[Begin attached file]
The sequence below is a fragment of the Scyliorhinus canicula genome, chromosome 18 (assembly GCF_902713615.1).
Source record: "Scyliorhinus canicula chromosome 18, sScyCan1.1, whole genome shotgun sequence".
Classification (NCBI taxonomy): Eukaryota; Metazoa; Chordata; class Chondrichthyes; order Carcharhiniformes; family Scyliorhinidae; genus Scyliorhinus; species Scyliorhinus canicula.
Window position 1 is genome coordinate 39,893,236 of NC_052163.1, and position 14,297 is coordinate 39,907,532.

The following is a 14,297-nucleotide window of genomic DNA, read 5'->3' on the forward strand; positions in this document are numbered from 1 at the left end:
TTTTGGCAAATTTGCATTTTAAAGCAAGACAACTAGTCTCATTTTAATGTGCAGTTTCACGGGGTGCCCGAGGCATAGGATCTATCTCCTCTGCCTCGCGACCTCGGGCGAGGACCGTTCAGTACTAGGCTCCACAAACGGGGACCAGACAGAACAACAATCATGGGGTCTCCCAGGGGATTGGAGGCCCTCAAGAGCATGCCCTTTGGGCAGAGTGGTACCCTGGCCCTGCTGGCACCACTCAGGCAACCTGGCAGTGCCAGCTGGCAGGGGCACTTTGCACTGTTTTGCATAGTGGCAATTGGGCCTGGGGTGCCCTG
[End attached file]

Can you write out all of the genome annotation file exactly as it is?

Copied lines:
The sequence below is a fragment of the Scyliorhinus canicula genome, chromosome 18 (assembly GCF_902713615.1).
Source record: "Scyliorhinus canicula chromosome 18, sScyCan1.1, whole genome shotgun sequence".
Classification (NCBI taxonomy): Eukaryota; Metazoa; Chordata; class Chondrichthyes; order Carcharhiniformes; family Scyliorhinidae; genus Scyliorhinus; species Scyliorhinus canicula.
Window position 1 is genome coordinate 39,893,236 of NC_052163.1, and position 14,297 is coordinate 39,907,532.

The following is a 14,297-nucleotide window of genomic DNA, read 5'->3' on the forward strand; positions in this document are numbered from 1 at the left end:
TTTTGGCAAATTTGCATTTTAAAGCAAGACAACTAGTCTCATTTTAATGTGCAGTTTCACGGGGTGCCCGAGGCATAGGATCTATCTCCTCTGCCTCGCGACCTCGGGCGAGGACCGTTCAGTACTAGGCTCCACAAACGGGGACCAGACAGAACAACAATCATGGGGTCTCCCAGGGGATTGGAGGCCCTCAAGAGCATGCCCTTTGGGCAGAGTGGTACCCTGGCCCTGCTGGCACCACTCAGGCAACCTGGCAGTGCCAGCTGGCAGGGGCACTTTGCACTGTTTTGCATAGTGGCAATTGGGCCTGGGGTGCCCTG